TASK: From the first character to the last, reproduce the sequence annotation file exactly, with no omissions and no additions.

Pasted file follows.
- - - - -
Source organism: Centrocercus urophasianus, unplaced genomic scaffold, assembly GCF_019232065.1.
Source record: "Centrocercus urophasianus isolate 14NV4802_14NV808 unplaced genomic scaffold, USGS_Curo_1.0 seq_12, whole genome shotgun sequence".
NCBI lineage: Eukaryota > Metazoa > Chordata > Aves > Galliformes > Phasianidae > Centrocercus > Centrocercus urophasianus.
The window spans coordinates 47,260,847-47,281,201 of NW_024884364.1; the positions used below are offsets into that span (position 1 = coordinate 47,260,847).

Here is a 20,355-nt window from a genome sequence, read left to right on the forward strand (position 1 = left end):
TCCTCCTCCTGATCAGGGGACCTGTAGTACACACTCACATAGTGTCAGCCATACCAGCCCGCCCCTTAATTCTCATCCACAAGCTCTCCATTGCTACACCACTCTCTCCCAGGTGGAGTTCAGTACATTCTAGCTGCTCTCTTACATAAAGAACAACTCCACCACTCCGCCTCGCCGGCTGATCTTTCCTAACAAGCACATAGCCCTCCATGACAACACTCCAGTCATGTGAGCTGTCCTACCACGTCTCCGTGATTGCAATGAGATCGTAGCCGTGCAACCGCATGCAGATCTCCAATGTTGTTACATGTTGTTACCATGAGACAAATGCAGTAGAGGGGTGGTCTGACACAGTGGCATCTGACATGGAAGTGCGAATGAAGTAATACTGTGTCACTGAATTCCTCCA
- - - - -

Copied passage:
Source organism: Centrocercus urophasianus, unplaced genomic scaffold, assembly GCF_019232065.1.
Source record: "Centrocercus urophasianus isolate 14NV4802_14NV808 unplaced genomic scaffold, USGS_Curo_1.0 seq_12, whole genome shotgun sequence".
NCBI lineage: Eukaryota > Metazoa > Chordata > Aves > Galliformes > Phasianidae > Centrocercus > Centrocercus urophasianus.
The window spans coordinates 47,260,847-47,281,201 of NW_024884364.1; the positions used below are offsets into that span (position 1 = coordinate 47,260,847).

Here is a 20,355-nt window from a genome sequence, read left to right on the forward strand (position 1 = left end):
TCCTCCTCCTGATCAGGGGACCTGTAGTACACACTCACATAGTGTCAGCCATACCAGCCCGCCCCTTAATTCTCATCCACAAGCTCTCCATTGCTACACCACTCTCTCCCAGGTGGAGTTCAGTACATTCTAGCTGCTCTCTTACATAAAGAACAACTCCACCACTCCGCCTCGCCGGCTGATCTTTCCTAACAAGCACATAGCCCTCCATGACAACACTCCAGTCATGTGAGCTGTCCTACCACGTCTCCGTGATTGCAATGAGATCGTAGCCGTGCAACCGCATGCAGATCTCCAATGTTGTTACATGTTGTTACCATGAGACAAATGCAGTAGAGGGGTGGTCTGACACAGTGGCATCTGACATGGAAGTGCGAATGAAGTAATACTGTGTCACTGAATTCCTCCA